Kit explained that “this has mainly to do with the increased regulation that would undermine the main purpose of Bitcoin as means of censorship-free value transfer.” In other words, the creation of a Bitcoin ETF would undermine Bitcoin’s unregulated nature, which Kit argues is the main factor driving its value forward.
“Fundamentally, in order for one Bitcoin to cost at least something, it must have an intrinsic value apart from a pure speculative interest,” Kit explained. “For now, this value comes from censorship-free transactions. Today, Bitcoin solves the drastic problem of private value transfers for those who could not perform them before due to government restrictions, political regimes etc.”
“Therefore, if Bitcoin gets regulated through the creation of an ETF – what eventually comes down to crypto-exchanges control, complete KYC procedures for traders and investors and much more – it will seize to serve its main purpose of censorship-free transfers of value. If this happens, Bitcoin will be just a form of electronic money based on the outdated technology which would make it lose its users and intrinsic value.”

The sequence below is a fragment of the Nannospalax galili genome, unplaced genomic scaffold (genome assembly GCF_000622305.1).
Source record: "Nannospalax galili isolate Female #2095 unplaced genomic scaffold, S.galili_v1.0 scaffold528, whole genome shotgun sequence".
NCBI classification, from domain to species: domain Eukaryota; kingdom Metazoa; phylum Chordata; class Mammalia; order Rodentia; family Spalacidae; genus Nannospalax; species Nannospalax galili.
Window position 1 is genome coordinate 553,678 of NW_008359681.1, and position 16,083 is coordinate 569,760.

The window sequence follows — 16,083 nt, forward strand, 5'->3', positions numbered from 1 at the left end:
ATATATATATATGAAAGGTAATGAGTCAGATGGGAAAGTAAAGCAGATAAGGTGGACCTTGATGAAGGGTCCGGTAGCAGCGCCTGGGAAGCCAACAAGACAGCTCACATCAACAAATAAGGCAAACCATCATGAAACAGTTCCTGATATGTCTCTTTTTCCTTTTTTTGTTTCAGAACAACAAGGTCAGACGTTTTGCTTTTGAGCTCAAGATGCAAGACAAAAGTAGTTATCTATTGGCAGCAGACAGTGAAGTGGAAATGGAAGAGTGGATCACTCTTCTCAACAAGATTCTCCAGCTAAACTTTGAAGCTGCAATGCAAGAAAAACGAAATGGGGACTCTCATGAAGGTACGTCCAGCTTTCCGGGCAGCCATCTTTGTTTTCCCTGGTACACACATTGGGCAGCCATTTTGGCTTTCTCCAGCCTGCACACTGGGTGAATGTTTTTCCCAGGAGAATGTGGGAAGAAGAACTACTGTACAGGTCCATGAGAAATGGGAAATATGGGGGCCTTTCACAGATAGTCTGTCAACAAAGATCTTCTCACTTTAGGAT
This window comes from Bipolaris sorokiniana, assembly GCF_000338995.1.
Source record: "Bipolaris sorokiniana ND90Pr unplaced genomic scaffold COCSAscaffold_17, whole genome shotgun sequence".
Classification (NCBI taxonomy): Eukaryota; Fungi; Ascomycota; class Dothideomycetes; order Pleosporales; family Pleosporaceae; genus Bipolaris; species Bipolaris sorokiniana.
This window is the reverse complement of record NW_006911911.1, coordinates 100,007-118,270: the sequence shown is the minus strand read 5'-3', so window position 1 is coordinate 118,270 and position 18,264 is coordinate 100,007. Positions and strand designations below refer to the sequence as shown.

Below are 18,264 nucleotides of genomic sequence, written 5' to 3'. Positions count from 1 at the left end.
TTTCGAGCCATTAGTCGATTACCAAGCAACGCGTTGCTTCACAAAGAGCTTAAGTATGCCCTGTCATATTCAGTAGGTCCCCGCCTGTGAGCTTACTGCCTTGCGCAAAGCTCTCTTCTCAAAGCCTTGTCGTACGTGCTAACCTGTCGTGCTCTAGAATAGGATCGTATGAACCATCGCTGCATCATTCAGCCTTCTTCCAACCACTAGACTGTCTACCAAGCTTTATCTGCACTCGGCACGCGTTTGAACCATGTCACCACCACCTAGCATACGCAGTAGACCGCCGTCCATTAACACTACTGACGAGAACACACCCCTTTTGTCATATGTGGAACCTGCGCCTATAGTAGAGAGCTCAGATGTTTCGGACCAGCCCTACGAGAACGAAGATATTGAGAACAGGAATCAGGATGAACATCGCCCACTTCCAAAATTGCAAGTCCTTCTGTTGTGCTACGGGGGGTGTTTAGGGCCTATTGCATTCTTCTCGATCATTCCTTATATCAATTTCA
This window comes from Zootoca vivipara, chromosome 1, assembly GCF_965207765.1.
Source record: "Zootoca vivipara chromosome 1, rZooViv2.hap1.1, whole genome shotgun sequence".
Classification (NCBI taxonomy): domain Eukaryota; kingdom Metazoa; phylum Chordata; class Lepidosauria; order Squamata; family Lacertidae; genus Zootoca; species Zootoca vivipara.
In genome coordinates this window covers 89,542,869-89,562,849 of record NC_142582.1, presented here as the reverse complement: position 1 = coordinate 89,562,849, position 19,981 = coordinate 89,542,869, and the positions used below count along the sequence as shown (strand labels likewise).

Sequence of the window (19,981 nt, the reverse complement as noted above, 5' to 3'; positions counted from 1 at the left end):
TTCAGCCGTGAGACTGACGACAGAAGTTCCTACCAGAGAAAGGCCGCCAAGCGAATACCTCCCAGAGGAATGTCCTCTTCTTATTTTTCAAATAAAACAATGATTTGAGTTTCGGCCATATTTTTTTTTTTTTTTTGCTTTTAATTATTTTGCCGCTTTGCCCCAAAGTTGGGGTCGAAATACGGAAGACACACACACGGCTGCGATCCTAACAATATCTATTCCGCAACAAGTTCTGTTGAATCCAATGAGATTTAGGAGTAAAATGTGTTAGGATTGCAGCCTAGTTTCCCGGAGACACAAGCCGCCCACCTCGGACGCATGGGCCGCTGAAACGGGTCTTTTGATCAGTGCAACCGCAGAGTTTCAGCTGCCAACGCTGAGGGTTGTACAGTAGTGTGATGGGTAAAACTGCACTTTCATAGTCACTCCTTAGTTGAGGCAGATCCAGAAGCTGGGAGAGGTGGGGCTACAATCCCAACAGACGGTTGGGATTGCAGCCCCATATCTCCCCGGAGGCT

What Will It Take for a Bitcoin ETF to Pass?
Indeed, the SEC has said time and time again that the unregulated nature of Bitcoin is the very reason that it cannot approve a Bitcoin ETF application. In an article for Finance Magnates last year, CEO of Solidus Labs Asaf Meir wrote that SEC Chair Jay Clayton explained that “for him and his agency to approve Bitcoin ETFs, they’d need to see key safeguards, the foremost of which are effective market surveillance to monitor and address manipulation and custody solutions.”